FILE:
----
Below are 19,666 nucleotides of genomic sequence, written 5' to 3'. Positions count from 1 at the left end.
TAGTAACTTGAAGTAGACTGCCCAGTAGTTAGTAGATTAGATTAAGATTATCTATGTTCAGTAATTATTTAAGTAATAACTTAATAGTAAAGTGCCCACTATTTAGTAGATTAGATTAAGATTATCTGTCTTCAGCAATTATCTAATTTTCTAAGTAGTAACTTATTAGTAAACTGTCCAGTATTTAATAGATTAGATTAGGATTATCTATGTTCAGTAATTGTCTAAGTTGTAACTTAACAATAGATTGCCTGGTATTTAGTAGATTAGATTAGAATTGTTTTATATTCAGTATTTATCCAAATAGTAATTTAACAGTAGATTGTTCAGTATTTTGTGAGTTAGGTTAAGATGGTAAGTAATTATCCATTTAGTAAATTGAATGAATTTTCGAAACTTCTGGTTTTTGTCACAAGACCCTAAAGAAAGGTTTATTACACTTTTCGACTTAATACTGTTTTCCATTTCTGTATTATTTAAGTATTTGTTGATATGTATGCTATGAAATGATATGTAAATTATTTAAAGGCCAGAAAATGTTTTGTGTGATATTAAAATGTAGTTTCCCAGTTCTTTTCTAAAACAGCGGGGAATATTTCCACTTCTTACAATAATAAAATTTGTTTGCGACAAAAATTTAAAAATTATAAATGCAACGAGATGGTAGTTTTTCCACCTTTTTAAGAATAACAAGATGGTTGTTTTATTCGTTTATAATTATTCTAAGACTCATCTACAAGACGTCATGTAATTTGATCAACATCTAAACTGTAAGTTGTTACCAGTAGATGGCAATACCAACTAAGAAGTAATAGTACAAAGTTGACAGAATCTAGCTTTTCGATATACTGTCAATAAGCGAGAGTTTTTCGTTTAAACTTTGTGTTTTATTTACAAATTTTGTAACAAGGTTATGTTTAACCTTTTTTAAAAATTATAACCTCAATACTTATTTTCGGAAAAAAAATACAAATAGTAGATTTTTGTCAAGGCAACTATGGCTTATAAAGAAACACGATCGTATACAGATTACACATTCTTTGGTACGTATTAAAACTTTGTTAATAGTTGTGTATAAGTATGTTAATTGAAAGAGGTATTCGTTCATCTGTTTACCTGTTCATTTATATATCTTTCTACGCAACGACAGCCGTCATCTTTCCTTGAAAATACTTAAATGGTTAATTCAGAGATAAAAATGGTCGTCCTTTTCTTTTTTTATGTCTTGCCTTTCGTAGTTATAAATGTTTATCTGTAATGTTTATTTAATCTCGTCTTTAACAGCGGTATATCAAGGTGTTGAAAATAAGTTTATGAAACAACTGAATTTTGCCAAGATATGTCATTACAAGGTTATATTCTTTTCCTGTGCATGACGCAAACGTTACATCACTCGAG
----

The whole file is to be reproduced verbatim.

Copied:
Below are 19,666 nucleotides of genomic sequence, written 5' to 3'. Positions count from 1 at the left end.
TAGTAACTTGAAGTAGACTGCCCAGTAGTTAGTAGATTAGATTAAGATTATCTATGTTCAGTAATTATTTAAGTAATAACTTAATAGTAAAGTGCCCACTATTTAGTAGATTAGATTAAGATTATCTGTCTTCAGCAATTATCTAATTTTCTAAGTAGTAACTTATTAGTAAACTGTCCAGTATTTAATAGATTAGATTAGGATTATCTATGTTCAGTAATTGTCTAAGTTGTAACTTAACAATAGATTGCCTGGTATTTAGTAGATTAGATTAGAATTGTTTTATATTCAGTATTTATCCAAATAGTAATTTAACAGTAGATTGTTCAGTATTTTGTGAGTTAGGTTAAGATGGTAAGTAATTATCCATTTAGTAAATTGAATGAATTTTCGAAACTTCTGGTTTTTGTCACAAGACCCTAAAGAAAGGTTTATTACACTTTTCGACTTAATACTGTTTTCCATTTCTGTATTATTTAAGTATTTGTTGATATGTATGCTATGAAATGATATGTAAATTATTTAAAGGCCAGAAAATGTTTTGTGTGATATTAAAATGTAGTTTCCCAGTTCTTTTCTAAAACAGCGGGGAATATTTCCACTTCTTACAATAATAAAATTTGTTTGCGACAAAAATTTAAAAATTATAAATGCAACGAGATGGTAGTTTTTCCACCTTTTTAAGAATAACAAGATGGTTGTTTTATTCGTTTATAATTATTCTAAGACTCATCTACAAGACGTCATGTAATTTGATCAACATCTAAACTGTAAGTTGTTACCAGTAGATGGCAATACCAACTAAGAAGTAATAGTACAAAGTTGACAGAATCTAGCTTTTCGATATACTGTCAATAAGCGAGAGTTTTTCGTTTAAACTTTGTGTTTTATTTACAAATTTTGTAACAAGGTTATGTTTAACCTTTTTTAAAAATTATAACCTCAATACTTATTTTCGGAAAAAAAATACAAATAGTAGATTTTTGTCAAGGCAACTATGGCTTATAAAGAAACACGATCGTATACAGATTACACATTCTTTGGTACGTATTAAAACTTTGTTAATAGTTGTGTATAAGTATGTTAATTGAAAGAGGTATTCGTTCATCTGTTTACCTGTTCATTTATATATCTTTCTACGCAACGACAGCCGTCATCTTTCCTTGAAAATACTTAAATGGTTAATTCAGAGATAAAAATGGTCGTCCTTTTCTTTTTTTATGTCTTGCCTTTCGTAGTTATAAATGTTTATCTGTAATGTTTATTTAATCTCGTCTTTAACAGCGGTATATCAAGGTGTTGAAAATAAGTTTATGAAACAACTGAATTTTGCCAAGATATGTCATTACAAGGTTATATTCTTTTCCTGTGCATGACGCAAACGTTACATCACTCGAG